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Environmental Factor, June 2013

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Trainee meeting focuses on workforce trends

By Eddy Ball

Darryl Zeldin, M.D.

Even before his appointment in October 2011, Zeldin was aware of the need to prepare for anticipated cuts. His response to the possibility of fiscal restraint is a major reason why there have been no layoffs in the Division of Intramural Research, which, like other NIEHS divisions, now has to do its job with diminished resources. (Photo courtesy of Steve McCaw)

members of the NIEHS Trainees Assembly

With his sobering report on the NIEHS budget, Zeldin had the undivided attention of the trainees. While the meeting was well attended, the turnout reflected the reduction in the number of trainees currently at NIEHS. (Photo courtesy of Steve McCaw)

Jukic and Zeldin

Jukic, right, joined Zeldin for questions from the audience. Their presentations reinforced the message that trainees need to take control of their career development, as early as possible in the training cycle. NTA Steering Committee Co-chair Rachel Goldsmith, Ph.D., joined other presenters in the front row. (Photo courtesy of Steve McCaw)

Michael Humble, Ph.D.

Humble urged trainees trying for K99/R00 mentoring and early career support to start looking two years out, and apply early enough to take advantage of opportunities for revising their applications. (Photo courtesy of Steve McCaw)

As the annual general meeting of the NIEHS Trainees Assembly (NTA) May 10 underscored, career development is more important than ever in today’s market, as budget cuts and trends in the biomedical workforce are bringing changes to the training and career experience.

The meeting opened with a short presentation by NTA Steering Committee Co-chair Anne Marie Jukic, Ph.D., on big-picture trends in the biomedical workforce that reinforced the title of her first slide, “Why you should care.”

The program moved seamlessly into the featured presentation by NIEHS Scientific Director Darryl Zeldin, M.D., on the Institute’s budget for the remainder of fiscal year (FY) 2013 and projections for FY 2014 that directly impact the NIH biomedical workforce. “There’s no way to sugarcoat [these developments],” Zeldin told the audience. “There’s really no good news here.… [But] fortunately, we planned ahead.”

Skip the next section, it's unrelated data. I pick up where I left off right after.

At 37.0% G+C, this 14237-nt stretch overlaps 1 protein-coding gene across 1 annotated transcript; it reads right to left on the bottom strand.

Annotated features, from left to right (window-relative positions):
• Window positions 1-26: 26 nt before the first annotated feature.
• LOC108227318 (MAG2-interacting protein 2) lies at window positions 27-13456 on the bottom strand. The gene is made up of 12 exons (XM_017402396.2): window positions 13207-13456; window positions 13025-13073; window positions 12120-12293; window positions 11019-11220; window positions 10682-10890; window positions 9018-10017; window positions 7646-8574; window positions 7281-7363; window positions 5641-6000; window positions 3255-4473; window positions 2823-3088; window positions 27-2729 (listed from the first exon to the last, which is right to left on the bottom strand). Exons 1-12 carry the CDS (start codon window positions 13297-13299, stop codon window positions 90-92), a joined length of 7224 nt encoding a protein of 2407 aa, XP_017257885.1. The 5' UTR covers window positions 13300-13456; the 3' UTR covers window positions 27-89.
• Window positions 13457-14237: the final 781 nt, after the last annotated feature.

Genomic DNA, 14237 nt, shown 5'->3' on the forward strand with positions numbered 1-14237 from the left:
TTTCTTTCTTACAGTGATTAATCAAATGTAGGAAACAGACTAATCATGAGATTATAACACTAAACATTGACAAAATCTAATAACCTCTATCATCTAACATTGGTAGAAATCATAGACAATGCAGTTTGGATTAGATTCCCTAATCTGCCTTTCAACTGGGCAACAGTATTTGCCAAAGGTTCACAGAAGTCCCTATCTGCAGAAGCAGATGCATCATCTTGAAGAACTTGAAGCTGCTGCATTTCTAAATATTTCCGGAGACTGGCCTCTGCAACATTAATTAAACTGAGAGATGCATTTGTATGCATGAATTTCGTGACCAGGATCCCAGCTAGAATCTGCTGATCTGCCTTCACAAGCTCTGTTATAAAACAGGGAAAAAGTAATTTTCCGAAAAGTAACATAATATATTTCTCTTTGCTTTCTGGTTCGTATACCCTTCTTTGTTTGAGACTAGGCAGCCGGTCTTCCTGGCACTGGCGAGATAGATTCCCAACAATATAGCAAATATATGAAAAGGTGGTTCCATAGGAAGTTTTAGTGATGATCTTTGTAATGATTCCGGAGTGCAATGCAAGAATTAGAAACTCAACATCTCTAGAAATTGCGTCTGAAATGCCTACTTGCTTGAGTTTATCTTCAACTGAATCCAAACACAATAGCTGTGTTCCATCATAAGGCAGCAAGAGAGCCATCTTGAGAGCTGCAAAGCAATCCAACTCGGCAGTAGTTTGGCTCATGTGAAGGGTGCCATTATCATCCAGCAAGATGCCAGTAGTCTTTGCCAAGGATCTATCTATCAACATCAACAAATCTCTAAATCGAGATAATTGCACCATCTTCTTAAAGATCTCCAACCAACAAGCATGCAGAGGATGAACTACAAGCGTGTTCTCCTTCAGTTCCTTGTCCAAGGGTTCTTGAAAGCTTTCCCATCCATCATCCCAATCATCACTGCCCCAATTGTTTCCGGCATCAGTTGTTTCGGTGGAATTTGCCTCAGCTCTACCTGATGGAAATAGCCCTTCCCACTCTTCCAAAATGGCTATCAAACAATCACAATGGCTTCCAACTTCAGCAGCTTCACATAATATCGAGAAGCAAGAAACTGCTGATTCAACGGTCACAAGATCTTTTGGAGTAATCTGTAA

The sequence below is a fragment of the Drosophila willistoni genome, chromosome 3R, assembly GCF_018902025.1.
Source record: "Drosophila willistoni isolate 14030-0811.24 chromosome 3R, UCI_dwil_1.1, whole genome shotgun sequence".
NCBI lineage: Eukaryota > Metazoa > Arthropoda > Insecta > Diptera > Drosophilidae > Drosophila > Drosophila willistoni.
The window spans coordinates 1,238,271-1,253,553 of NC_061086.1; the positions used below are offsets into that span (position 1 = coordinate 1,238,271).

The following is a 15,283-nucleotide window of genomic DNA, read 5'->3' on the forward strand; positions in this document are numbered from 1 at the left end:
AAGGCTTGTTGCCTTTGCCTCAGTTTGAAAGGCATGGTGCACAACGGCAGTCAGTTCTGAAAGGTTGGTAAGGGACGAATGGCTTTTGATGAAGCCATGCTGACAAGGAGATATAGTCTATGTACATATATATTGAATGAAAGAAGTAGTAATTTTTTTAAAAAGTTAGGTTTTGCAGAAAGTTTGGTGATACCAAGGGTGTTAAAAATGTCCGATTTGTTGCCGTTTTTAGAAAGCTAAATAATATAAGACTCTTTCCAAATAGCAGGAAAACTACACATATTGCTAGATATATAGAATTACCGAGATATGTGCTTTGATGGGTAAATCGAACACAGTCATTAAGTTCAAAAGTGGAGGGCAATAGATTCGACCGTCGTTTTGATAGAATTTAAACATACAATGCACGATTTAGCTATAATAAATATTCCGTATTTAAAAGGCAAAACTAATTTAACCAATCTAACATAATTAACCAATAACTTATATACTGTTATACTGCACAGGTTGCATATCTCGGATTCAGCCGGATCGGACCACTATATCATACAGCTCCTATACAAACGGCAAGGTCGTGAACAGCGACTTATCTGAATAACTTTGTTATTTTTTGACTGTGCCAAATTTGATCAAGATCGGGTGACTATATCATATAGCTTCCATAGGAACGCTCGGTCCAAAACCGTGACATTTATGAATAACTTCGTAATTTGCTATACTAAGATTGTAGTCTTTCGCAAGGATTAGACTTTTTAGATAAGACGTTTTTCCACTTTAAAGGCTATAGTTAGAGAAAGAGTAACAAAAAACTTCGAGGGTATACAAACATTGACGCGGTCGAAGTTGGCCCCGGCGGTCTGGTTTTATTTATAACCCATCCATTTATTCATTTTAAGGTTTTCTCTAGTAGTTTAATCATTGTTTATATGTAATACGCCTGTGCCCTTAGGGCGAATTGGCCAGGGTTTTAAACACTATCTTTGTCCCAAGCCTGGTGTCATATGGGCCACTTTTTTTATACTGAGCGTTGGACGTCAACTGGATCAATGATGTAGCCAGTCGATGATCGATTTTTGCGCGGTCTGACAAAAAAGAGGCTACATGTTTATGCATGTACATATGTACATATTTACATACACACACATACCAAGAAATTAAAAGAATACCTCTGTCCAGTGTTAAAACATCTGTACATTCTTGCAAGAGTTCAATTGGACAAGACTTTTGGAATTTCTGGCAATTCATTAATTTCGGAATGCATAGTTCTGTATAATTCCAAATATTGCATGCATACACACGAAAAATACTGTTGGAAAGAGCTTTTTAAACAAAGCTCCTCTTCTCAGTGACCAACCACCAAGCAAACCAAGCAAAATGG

Following Zeldin’s talk was a presentation by NIEHS Division of Extramural Research and Training Program Administrator Michael Humble, Ph.D., on changes to an important NIH grant mechanism, known as K99/R00, that provides generous mentoring and early career support for trainees who are successful with their applications. Two trainees received K99 awards this year — one from the Mitochondrial DNA Replication Group and one from the Chromosome Stability Group.

Concluding the program, Director of the NIEHS Office of Fellows’ Career Development (OFCD) Tammy Collins, Ph.D., outlined career development workshops and classes scheduled for the upcoming academic year.

Looking at disconcerting trends at NIEHS and nationwide

Jukic’s slides highlighted two trends in the biomedical workforce. The first showed a growth in the number of scientists with doctoral degrees, which nearly doubled from 2009 to 2011. The second offered estimates of the percentage of jobs closely related to training, which fell from almost 71 percent to just over 59 percent during the same period.

According to Jukic, those figures translate into a compelling argument for trainees to develop a complementary skill set, with communications at the top of the list, to empower them in both traditional and off-the-bench employment.